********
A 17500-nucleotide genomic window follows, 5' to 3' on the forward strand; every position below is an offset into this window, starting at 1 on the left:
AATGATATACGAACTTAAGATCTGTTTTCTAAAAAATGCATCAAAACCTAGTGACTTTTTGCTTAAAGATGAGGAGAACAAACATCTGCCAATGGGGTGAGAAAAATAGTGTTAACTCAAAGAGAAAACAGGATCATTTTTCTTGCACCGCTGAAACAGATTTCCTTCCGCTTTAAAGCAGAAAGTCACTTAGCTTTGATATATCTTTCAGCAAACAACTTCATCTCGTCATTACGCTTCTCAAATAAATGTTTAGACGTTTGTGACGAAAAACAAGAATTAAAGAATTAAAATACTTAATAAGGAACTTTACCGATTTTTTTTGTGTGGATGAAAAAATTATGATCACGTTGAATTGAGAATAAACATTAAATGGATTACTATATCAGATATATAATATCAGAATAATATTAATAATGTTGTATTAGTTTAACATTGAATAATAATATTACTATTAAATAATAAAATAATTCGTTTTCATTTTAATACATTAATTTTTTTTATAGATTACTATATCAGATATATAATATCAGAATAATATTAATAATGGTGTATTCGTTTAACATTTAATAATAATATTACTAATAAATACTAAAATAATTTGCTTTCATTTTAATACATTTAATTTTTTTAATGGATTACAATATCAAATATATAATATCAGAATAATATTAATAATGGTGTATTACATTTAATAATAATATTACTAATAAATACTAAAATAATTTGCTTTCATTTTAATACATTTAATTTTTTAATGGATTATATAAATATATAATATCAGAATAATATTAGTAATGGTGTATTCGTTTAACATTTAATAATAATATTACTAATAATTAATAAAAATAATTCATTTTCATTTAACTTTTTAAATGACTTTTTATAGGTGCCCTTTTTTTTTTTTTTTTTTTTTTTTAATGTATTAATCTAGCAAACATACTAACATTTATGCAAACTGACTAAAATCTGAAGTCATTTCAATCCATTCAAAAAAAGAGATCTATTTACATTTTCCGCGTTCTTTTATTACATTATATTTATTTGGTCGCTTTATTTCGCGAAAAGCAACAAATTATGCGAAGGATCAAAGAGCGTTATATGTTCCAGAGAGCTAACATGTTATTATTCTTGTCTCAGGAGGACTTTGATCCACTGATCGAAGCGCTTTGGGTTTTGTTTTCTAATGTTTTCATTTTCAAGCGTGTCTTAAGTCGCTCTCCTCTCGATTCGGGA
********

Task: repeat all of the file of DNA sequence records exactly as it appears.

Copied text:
A 17500-nucleotide genomic window follows, 5' to 3' on the forward strand; every position below is an offset into this window, starting at 1 on the left:
AATGATATACGAACTTAAGATCTGTTTTCTAAAAAATGCATCAAAACCTAGTGACTTTTTGCTTAAAGATGAGGAGAACAAACATCTGCCAATGGGGTGAGAAAAATAGTGTTAACTCAAAGAGAAAACAGGATCATTTTTCTTGCACCGCTGAAACAGATTTCCTTCCGCTTTAAAGCAGAAAGTCACTTAGCTTTGATATATCTTTCAGCAAACAACTTCATCTCGTCATTACGCTTCTCAAATAAATGTTTAGACGTTTGTGACGAAAAACAAGAATTAAAGAATTAAAATACTTAATAAGGAACTTTACCGATTTTTTTTGTGTGGATGAAAAAATTATGATCACGTTGAATTGAGAATAAACATTAAATGGATTACTATATCAGATATATAATATCAGAATAATATTAATAATGTTGTATTAGTTTAACATTGAATAATAATATTACTATTAAATAATAAAATAATTCGTTTTCATTTTAATACATTAATTTTTTTTATAGATTACTATATCAGATATATAATATCAGAATAATATTAATAATGGTGTATTCGTTTAACATTTAATAATAATATTACTAATAAATACTAAAATAATTTGCTTTCATTTTAATACATTTAATTTTTTTAATGGATTACAATATCAAATATATAATATCAGAATAATATTAATAATGGTGTATTACATTTAATAATAATATTACTAATAAATACTAAAATAATTTGCTTTCATTTTAATACATTTAATTTTTTAATGGATTATATAAATATATAATATCAGAATAATATTAGTAATGGTGTATTCGTTTAACATTTAATAATAATATTACTAATAATTAATAAAAATAATTCATTTTCATTTAACTTTTTAAATGACTTTTTATAGGTGCCCTTTTTTTTTTTTTTTTTTTTTTTTAATGTATTAATCTAGCAAACATACTAACATTTATGCAAACTGACTAAAATCTGAAGTCATTTCAATCCATTCAAAAAAAGAGATCTATTTACATTTTCCGCGTTCTTTTATTACATTATATTTATTTGGTCGCTTTATTTCGCGAAAAGCAACAAATTATGCGAAGGATCAAAGAGCGTTATATGTTCCAGAGAGCTAACATGTTATTATTCTTGTCTCAGGAGGACTTTGATCCACTGATCGAAGCGCTTTGGGTTTTGTTTTCTAATGTTTTCATTTTCAAGCGTGTCTTAAGTCGCTCTCCTCTCGATTCGGGA